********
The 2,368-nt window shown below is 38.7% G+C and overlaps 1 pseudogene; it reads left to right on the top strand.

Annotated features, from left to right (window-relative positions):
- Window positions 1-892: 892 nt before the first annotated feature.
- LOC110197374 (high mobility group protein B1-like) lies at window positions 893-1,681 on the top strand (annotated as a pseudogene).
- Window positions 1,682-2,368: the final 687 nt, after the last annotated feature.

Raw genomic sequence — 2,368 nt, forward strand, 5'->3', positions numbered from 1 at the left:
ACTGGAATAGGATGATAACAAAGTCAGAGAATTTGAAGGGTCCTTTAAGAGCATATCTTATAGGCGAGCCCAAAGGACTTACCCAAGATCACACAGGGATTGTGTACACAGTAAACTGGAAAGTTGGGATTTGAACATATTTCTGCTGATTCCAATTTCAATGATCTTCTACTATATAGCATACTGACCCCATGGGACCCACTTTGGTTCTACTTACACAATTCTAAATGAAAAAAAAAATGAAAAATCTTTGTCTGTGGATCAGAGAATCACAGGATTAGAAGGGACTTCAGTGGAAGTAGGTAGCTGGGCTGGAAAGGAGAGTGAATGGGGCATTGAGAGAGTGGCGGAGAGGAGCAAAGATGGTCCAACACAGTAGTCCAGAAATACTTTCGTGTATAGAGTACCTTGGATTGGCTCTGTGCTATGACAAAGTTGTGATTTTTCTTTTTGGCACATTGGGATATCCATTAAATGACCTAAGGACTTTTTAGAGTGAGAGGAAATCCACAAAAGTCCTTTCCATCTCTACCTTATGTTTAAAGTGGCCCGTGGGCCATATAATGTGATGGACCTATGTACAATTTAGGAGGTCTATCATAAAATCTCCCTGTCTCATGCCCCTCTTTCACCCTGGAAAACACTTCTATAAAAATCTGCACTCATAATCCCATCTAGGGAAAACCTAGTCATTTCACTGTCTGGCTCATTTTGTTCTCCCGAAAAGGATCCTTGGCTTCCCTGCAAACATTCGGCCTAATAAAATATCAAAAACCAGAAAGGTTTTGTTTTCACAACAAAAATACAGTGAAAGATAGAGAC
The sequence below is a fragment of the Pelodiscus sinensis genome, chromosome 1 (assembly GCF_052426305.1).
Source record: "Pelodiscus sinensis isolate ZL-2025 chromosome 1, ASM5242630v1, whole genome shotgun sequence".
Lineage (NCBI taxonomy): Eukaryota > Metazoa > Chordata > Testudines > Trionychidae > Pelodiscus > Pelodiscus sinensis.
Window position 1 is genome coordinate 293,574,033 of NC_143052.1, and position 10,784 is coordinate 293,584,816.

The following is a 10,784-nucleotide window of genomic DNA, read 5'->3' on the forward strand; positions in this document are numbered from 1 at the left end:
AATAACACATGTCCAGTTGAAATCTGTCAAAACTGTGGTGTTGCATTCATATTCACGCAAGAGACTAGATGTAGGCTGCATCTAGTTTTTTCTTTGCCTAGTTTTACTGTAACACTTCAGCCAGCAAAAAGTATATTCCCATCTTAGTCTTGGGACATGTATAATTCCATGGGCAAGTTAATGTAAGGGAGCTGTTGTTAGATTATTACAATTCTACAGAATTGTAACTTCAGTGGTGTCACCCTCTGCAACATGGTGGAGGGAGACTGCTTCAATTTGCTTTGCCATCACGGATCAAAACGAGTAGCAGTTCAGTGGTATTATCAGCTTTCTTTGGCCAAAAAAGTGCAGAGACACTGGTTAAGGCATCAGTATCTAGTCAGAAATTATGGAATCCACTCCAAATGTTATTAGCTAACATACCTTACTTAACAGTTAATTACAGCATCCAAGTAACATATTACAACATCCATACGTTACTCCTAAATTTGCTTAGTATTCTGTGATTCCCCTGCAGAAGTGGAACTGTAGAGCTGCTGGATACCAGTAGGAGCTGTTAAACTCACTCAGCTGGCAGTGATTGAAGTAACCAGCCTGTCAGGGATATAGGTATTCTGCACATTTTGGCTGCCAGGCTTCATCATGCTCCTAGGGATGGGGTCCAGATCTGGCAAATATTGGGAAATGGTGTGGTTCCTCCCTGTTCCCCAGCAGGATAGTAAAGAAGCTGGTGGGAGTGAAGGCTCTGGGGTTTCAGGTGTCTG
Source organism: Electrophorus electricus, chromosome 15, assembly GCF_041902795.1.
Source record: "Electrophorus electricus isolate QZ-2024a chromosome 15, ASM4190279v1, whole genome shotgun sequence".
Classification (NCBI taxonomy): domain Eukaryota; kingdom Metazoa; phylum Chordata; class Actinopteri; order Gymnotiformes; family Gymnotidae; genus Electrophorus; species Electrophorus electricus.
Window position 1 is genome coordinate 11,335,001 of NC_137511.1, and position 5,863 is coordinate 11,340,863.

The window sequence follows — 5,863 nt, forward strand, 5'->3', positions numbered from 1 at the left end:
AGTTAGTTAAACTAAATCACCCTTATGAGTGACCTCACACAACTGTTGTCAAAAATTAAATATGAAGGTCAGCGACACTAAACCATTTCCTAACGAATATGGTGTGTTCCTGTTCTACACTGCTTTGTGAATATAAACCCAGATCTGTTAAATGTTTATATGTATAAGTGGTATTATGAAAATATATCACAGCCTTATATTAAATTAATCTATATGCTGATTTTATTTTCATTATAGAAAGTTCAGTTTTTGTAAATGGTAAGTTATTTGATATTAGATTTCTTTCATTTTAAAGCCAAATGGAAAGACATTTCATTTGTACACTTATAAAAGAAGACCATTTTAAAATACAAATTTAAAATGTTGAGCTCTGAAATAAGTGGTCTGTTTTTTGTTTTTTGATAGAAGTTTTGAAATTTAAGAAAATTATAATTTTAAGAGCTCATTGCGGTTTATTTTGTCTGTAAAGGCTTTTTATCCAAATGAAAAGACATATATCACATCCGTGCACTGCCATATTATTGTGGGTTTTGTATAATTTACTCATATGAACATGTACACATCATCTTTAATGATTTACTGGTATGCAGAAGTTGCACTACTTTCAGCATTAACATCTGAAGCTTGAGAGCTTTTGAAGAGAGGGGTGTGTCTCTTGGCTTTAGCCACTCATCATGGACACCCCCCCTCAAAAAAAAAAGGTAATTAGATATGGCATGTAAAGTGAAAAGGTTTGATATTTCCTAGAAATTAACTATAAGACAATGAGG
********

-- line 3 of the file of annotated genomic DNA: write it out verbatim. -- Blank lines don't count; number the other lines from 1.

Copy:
- Window positions 1-892: 892 nt before the first annotated feature.